Most of the lumber that is illegally cut goes to countries like the United States. The lumber is then used to build homes, to make furniture, and to make paper products. The majority of the wood cut down is used as a fuel. After a rise in the prices of oil people began to turn to wood as a source of heating. Since 1976-1986 the use of wood for burning to produce heat has increased 35% (McCuen 14). An estimated 1.5 billion people using wood as a fuel are relying on the destruction of rain forests for the wood (McCuen 14). In most rain forests logging is illegal, but this has not stopped anyone. Madidi National Park opened in January of 1997. In only eight months guards of the park had discovered forty-eight logging camps all of which were there illegally (Kemper 22).
Settlers burn the rain forests to make room for new farms and houses. In 1987 in Rodonia State in the Amazon an alarming 8,000 fires were started by people turning to the rain forests for a new home. The combination of burning and certain weather patterns worsens the devastation caused. In 1998 in the Brazilian rain forest, 15,000 square feet of land was destroyed in the rain forest due to a terrible fire (Linden 98). The effects of El Nino caused a drought in the rain forest, which increased the size of the fire. Because of areas that were already burnt by settlers or thinned because of logging sunlight hit the floor of the forest making the area more vulnerable to fires. A common form of destroying forests is known as slash-and-burn agriculture. People burn the forests are cut the remaining trees for farmland. As with all farming in rain forests this produces unsuitable farmland. The land is farmable for only two or three years or until all its nutrients are used (Bloyd 52). The farmers then turn toward a new area of land to destroy.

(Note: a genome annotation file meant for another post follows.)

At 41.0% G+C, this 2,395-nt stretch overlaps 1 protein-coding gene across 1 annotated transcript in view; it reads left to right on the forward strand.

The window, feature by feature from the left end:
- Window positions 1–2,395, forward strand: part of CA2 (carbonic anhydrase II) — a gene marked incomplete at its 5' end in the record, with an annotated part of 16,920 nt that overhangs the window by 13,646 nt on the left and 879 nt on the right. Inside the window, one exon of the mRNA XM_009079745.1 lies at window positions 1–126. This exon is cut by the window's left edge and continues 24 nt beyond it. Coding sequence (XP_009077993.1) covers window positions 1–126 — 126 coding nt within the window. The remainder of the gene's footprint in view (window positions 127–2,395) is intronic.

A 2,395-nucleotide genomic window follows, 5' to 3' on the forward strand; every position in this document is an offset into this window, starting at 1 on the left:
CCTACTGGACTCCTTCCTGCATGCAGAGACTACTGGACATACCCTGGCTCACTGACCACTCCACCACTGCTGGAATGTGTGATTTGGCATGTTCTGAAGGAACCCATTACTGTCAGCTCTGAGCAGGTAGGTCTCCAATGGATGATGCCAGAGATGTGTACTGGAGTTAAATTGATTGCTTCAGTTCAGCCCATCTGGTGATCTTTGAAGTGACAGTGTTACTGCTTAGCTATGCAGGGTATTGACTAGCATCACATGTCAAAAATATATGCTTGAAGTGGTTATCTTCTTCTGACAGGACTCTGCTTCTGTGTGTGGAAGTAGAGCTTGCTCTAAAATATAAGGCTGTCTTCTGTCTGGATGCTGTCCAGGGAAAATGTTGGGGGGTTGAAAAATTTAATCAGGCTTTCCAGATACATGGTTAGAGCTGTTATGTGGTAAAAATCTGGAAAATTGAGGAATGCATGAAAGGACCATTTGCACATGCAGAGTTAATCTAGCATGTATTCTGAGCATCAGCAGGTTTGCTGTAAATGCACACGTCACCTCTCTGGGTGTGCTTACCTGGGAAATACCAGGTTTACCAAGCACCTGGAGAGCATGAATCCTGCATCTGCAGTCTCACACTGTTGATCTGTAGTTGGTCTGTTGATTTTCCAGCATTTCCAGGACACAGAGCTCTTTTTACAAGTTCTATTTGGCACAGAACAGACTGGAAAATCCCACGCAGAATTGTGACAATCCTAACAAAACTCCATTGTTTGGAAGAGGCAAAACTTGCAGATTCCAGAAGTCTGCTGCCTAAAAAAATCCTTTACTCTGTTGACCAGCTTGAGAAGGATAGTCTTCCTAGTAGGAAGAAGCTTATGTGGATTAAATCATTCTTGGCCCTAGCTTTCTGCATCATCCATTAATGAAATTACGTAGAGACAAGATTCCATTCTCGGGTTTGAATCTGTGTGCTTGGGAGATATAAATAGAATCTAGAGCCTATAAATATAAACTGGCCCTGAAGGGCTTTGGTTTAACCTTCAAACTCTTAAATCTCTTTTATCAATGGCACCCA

More than 10 billion people are estimated to be living on the planet by 2050 (Medine 1). Each year the population of the world increases. With more and more people more land is needed. People begin to turn to rain forests for a place to live. The forests are cut down so humans can have a nicer and less crowed place to reside. The population in the Amazon was expected to increase by as much as 1.5 billion by 2000 (McCuen 15). Although the increase was not as severe as expected the population of the Amazon did increase. As farmable land becomes harder to find people to turn to the rain forests.